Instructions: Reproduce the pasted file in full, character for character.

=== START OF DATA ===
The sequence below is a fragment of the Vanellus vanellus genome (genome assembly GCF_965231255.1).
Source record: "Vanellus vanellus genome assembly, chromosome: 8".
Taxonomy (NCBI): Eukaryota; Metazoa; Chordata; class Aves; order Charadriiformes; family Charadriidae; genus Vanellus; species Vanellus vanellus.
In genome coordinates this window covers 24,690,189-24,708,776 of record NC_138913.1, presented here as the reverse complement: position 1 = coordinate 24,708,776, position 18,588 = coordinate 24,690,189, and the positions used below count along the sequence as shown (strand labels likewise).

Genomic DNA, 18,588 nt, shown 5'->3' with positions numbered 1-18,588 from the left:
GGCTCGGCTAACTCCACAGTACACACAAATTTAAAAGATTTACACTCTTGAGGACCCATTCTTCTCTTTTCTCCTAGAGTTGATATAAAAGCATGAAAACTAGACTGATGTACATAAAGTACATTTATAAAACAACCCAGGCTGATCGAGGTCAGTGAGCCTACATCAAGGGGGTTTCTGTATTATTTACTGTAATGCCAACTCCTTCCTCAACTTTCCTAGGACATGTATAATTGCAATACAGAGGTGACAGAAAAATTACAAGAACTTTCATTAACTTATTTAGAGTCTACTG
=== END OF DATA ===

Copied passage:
The sequence below is a fragment of the Vanellus vanellus genome (genome assembly GCF_965231255.1).
Source record: "Vanellus vanellus genome assembly, chromosome: 8".
Taxonomy (NCBI): Eukaryota; Metazoa; Chordata; class Aves; order Charadriiformes; family Charadriidae; genus Vanellus; species Vanellus vanellus.
In genome coordinates this window covers 24,690,189-24,708,776 of record NC_138913.1, presented here as the reverse complement: position 1 = coordinate 24,708,776, position 18,588 = coordinate 24,690,189, and the positions used below count along the sequence as shown (strand labels likewise).

Genomic DNA, 18,588 nt, shown 5'->3' with positions numbered 1-18,588 from the left:
GGCTCGGCTAACTCCACAGTACACACAAATTTAAAAGATTTACACTCTTGAGGACCCATTCTTCTCTTTTCTCCTAGAGTTGATATAAAAGCATGAAAACTAGACTGATGTACATAAAGTACATTTATAAAACAACCCAGGCTGATCGAGGTCAGTGAGCCTACATCAAGGGGGTTTCTGTATTATTTACTGTAATGCCAACTCCTTCCTCAACTTTCCTAGGACATGTATAATTGCAATACAGAGGTGACAGAAAAATTACAAGAACTTTCATTAACTTATTTAGAGTCTACTG